Colonel Charles Marshall, in his address before the "Association of the Army of Northern Virginia," also alludes to this "wonderful influence over the troops under his command. I can best describe that influence by saying that such was the love and veneration of the men for him that they came to look upon the cause as General Lee's cause, and they fought for it because they loved him. To them he represented cause, country, and all."
All persons who were ever thrown into close relations with him had somewhat these same feelings. How could they help it? Here is a letter to his youngest daughter which shows his beautiful love and tenderness for us all. Throughout the war, he constantly took the time from his arduous labours to send to his wife and daughters such evidences of his affection for them:
"Camp Petersburg, November 6, 1864.
"My Precious Life: This is the first day I have had leisure to answer your letter. I enjoyed it very much at the time of its reception, and have enjoyed it since, but I have often thought of you in the meantime, and have seen you besides. Indeed, I may say, you are never out of my thoughts. I hope you think of me often, and if you could know how earnestly I desire your true happiness, how ardently I pray you may be directed to every good and saved from every evil, you would as sincerely strive for its accomplishment. Now in your youth you must be careful to discipline your thoughts, words, and actions. Habituate yourself to useful employment, regular improvement, and to the benefit of all those around your. You have had some opportunity of learning the rudiments of your education--not as good as I should have desired, but I am much cheered by the belief that you availed yourself of it-- and I think you are now prepared by diligence and study to learn whatever you desire. Do not allow yourself to forget what you have spent so much time and labour acquiring, but increase it every day by extended application. I hope you will embrace in your studies all useful acquisitions. I was much pleased to hear that while at 'Bremo' you passed much of your time in reading and music. All accomplishments will enable you to give pleasure, and thus exert a wholesome influence. Never neglect the means of making yourself useful in the world. I think you will not have to complain of Rob again for neglecting your schoolmates. He has equipped himself with a new uniform from top to toe, and, with a new and handsome horse, is cultivating a marvellous beard and preparing for conquest. I went down on the lines to the right, Friday, beyond Rowanty Creek, and pitched my camp within six miles of Fitzhugh's last night. Rob came up and spent the night with me, and Fitzhugh appeared early in the morning. They rode with me till late that day. I visited the battlefield in that quarter, and General Hampton in describing it said there had not been during the war a more spirited charge than Fitzhugh's division made that day up the Boydton plank road, driving cavalry and infantry before him, in which he was stopped by night. I did not know before that his horse had been shot under him. Give a great deal of love to your dear mother, and kiss your sisters for me. Tell them they must keep well, not talk too much, and go to bed early.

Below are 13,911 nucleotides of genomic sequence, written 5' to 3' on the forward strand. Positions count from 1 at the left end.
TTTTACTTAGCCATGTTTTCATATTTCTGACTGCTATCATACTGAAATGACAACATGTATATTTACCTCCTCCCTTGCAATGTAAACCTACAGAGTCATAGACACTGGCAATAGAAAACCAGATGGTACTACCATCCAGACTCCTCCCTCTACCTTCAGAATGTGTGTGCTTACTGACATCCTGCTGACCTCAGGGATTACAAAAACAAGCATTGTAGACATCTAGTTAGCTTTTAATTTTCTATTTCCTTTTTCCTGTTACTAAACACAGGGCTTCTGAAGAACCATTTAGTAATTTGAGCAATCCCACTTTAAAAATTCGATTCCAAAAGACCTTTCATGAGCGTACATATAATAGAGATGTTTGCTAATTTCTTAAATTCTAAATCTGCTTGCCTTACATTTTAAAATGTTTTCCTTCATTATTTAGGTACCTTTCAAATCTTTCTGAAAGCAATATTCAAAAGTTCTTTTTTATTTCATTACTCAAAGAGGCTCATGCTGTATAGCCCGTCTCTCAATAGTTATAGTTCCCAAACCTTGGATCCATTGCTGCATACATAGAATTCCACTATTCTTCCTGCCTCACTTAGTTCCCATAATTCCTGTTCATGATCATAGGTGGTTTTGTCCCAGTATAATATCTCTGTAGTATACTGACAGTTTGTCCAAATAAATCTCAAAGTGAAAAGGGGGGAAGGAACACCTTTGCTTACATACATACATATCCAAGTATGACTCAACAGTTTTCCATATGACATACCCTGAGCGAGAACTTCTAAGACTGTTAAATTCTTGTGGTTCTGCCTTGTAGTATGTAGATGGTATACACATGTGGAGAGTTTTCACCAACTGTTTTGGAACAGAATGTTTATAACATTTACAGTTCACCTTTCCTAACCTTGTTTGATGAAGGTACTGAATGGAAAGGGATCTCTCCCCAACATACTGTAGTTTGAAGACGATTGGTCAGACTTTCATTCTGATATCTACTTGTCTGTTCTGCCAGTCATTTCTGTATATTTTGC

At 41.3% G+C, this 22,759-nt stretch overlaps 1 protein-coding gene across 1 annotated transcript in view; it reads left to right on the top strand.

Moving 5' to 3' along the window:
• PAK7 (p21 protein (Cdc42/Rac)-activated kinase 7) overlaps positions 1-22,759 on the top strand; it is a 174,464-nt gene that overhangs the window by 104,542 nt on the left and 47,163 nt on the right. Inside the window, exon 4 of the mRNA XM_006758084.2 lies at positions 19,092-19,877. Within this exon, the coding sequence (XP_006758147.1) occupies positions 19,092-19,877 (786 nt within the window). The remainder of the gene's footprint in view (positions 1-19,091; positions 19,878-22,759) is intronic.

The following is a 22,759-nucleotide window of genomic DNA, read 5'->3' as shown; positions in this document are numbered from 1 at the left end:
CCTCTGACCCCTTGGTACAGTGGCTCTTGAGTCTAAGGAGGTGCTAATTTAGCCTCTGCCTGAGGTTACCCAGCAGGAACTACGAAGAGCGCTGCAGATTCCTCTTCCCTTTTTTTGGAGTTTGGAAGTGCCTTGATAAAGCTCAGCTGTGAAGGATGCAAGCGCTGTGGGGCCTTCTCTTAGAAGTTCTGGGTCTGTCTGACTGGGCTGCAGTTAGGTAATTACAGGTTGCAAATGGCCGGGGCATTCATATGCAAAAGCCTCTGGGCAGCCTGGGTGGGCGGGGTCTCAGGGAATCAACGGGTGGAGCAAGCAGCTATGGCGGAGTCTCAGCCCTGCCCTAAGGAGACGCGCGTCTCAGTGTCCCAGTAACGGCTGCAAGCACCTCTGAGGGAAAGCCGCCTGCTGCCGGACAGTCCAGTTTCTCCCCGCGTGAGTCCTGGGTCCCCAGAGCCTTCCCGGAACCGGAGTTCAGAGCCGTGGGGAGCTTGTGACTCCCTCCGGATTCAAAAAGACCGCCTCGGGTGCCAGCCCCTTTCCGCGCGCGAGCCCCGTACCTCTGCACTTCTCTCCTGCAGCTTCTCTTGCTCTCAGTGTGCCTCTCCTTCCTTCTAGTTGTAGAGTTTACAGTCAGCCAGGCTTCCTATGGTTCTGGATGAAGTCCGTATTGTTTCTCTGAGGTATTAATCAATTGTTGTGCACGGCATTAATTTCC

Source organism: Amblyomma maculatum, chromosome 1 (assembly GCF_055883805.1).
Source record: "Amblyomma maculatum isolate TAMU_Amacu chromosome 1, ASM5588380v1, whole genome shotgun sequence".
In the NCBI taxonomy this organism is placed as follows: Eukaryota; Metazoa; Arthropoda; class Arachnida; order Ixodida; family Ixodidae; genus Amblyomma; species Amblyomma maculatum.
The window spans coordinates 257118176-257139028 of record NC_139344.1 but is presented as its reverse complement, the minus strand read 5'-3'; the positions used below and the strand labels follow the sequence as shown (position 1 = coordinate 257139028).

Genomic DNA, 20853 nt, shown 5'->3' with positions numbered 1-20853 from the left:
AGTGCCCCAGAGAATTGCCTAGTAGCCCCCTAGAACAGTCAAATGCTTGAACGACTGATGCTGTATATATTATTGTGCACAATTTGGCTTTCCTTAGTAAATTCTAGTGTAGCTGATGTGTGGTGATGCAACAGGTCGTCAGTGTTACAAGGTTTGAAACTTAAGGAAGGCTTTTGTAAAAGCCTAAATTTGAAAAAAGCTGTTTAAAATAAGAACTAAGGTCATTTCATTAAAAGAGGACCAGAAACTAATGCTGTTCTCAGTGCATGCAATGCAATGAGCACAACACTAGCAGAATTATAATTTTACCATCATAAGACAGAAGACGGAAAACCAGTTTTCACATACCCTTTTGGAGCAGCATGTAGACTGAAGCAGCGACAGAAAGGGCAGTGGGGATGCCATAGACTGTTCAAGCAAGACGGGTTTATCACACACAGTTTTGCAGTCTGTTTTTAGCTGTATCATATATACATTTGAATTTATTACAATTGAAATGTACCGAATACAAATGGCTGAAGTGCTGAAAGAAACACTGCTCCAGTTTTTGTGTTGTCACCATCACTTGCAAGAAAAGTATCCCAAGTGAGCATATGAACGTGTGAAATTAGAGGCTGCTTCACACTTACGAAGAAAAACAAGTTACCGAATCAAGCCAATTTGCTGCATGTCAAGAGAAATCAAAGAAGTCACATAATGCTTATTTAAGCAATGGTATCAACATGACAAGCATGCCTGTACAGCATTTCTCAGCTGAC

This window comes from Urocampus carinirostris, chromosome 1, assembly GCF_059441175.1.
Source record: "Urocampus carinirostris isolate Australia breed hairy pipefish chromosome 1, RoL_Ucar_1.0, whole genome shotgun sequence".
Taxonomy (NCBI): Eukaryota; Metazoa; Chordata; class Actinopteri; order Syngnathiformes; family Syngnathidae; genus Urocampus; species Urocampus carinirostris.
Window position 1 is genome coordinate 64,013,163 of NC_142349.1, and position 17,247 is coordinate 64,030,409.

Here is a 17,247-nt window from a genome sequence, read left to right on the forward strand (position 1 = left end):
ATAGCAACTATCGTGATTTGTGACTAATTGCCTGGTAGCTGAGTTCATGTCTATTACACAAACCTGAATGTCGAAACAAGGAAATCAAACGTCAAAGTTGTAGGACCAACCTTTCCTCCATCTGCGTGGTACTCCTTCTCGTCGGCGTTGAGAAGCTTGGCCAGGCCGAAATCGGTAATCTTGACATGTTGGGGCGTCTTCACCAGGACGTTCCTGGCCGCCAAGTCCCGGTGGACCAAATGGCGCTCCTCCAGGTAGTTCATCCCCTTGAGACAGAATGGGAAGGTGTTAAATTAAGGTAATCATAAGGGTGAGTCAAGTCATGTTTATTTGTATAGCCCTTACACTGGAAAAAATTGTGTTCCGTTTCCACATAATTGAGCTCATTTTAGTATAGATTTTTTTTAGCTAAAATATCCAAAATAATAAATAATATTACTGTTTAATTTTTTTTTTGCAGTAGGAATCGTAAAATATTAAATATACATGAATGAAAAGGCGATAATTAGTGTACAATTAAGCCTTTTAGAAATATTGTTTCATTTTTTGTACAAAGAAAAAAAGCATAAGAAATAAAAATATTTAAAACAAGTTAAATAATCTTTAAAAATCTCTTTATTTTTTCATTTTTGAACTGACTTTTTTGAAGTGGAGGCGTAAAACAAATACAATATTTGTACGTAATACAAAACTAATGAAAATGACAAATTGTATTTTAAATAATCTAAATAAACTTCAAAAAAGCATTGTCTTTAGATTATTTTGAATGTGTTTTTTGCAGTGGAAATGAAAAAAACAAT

He refers in this letter to his coming down near our command, and my brother's visit and mine to him. Everything was quiet, and we greatly enjoyed seeing him and being with him. The weather, too, was fine, and he seemed to delight in our ride with him along the lines. I didn't think I saw him but once more until everything was over and we met in Richmond. Some time before this, my mother, fearing for his health under the great amount of exposure and work he had to do, wrote to him and begged him to take better care of himself. In his reply, he says:
"...But what care can a man give to himself in the time of war? It is from no desire for exposure or hazard that I live in a tent, but from necessity. I must be where I can, speedily, at all times attend to the duties of my position, and be near or accessible to the officers with whom I have to act. I have been offered rooms in the houses of our citizens, but I could not turn the dwellings of my kind hosts into a barrack where officers, couriers, distressed women, etc., would be entering day and night...."
General Fitz Lee, in his life of my father, says of him at this time:
"Self-possessed and calm, Lee struggled to solve the huge military problem, and make the sum of smaller numbers equal to that of greater numbers.... His thoughts ever turned upon the soldiers of his army, the ragged gallant fellows around him--whose pinched cheeks told hunger was their portion, and whose shivering forms denoted the absence of proper clothing."